The last couple months have been full of some of the highest highs and the lowest lows and I feel as though in the midst of all that, I momentarily lost my voice.
In these moments of insecurity and jumble, I always have my kids.
Whenever I experience any negativity or frustration, I can always count on my kids to have my back, and often times they don’t even realize it. The wit, the jostling back-and-forth we have, laughter while we’re learning — all this reminds me where my roots have been so deeply placed.
My school implemented a 7 Habits lesson at the start and end of every week called HOWL University. Normally I get pretty agitated when my instructional time is taken (I am a very selfish teacher in that way), but having the chance to talk about character and good habits is easily one of my favorite things (does anyone else get super stoked when a kid asks you about integrity? Anyone? Bueller?).
Recently, our topic focused on Habit 2: Begin with the End in Mind. We talked about student futures and students shared what they wanted to do when they left middle school, high school, and beyond. I posted prompts around the room, like the one below, so students could take a few minutes to reflect.
As I surveyed the room and made my rounds, a boy sitting at the station above called out,
Ms. Stewart, can I put “science class” for this one?
indicating that science class was one of the things he loved to do. I told him that of course he could list it if that’s something he loved, and he smiled and told me it was. He said he didn’t like school too much, but he loved science class.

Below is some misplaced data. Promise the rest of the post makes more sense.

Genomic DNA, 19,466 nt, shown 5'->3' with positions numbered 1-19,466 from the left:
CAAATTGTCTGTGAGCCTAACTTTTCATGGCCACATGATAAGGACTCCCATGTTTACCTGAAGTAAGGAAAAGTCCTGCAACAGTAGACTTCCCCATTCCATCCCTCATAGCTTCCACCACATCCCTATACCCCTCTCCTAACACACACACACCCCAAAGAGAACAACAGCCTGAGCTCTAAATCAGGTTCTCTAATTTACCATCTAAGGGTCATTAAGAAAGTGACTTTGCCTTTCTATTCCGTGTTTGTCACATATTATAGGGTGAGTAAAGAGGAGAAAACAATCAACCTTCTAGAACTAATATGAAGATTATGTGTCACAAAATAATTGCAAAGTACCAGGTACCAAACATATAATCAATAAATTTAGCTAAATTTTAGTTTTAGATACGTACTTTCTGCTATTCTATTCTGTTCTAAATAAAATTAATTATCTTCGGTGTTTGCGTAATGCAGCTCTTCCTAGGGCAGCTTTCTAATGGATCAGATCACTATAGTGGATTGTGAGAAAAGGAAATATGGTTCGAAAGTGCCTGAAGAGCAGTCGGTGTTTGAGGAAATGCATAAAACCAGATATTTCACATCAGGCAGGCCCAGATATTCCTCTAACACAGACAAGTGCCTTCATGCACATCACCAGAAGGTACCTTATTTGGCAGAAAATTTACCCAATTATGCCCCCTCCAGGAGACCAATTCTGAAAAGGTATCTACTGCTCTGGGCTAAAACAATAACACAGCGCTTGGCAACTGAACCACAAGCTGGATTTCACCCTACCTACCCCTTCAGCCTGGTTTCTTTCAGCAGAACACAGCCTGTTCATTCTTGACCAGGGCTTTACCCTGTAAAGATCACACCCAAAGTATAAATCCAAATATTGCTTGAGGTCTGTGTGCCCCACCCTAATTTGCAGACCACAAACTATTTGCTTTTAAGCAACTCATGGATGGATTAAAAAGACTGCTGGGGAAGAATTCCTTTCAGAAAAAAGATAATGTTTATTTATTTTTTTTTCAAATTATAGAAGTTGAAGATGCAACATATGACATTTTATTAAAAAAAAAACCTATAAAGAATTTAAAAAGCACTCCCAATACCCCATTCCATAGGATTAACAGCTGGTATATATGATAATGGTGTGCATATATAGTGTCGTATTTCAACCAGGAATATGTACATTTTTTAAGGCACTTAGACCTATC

I’ve seen huge gains in this kid not only as a science student, but as a young adult trying his best to figure himself out (and aren’t we all still doing that anyway?).
A couple more minutes went by and I found myself at another station with a girl and the same boy I mentioned earlier. The question asked about student talents and how students are using their talents. This girl looked at me and said,
Well…what if I don’t have any talents?!
I looked at her, staring mesmerized at the paper, like she was waiting on it to give her an answer. We talked about how everyone has talents, whether that’s being a strong math student or singing or just communicating with other people. I saw doors opening in her brain when we discussed all the possibilities of talents, and I think she saw herself differently when she walked out of room 208.
These moments where I’m able to simply be real with them and help them through their lives in some capacity — pointing out their talents and giving them the space and opportunity to shine — this is where I find my voice.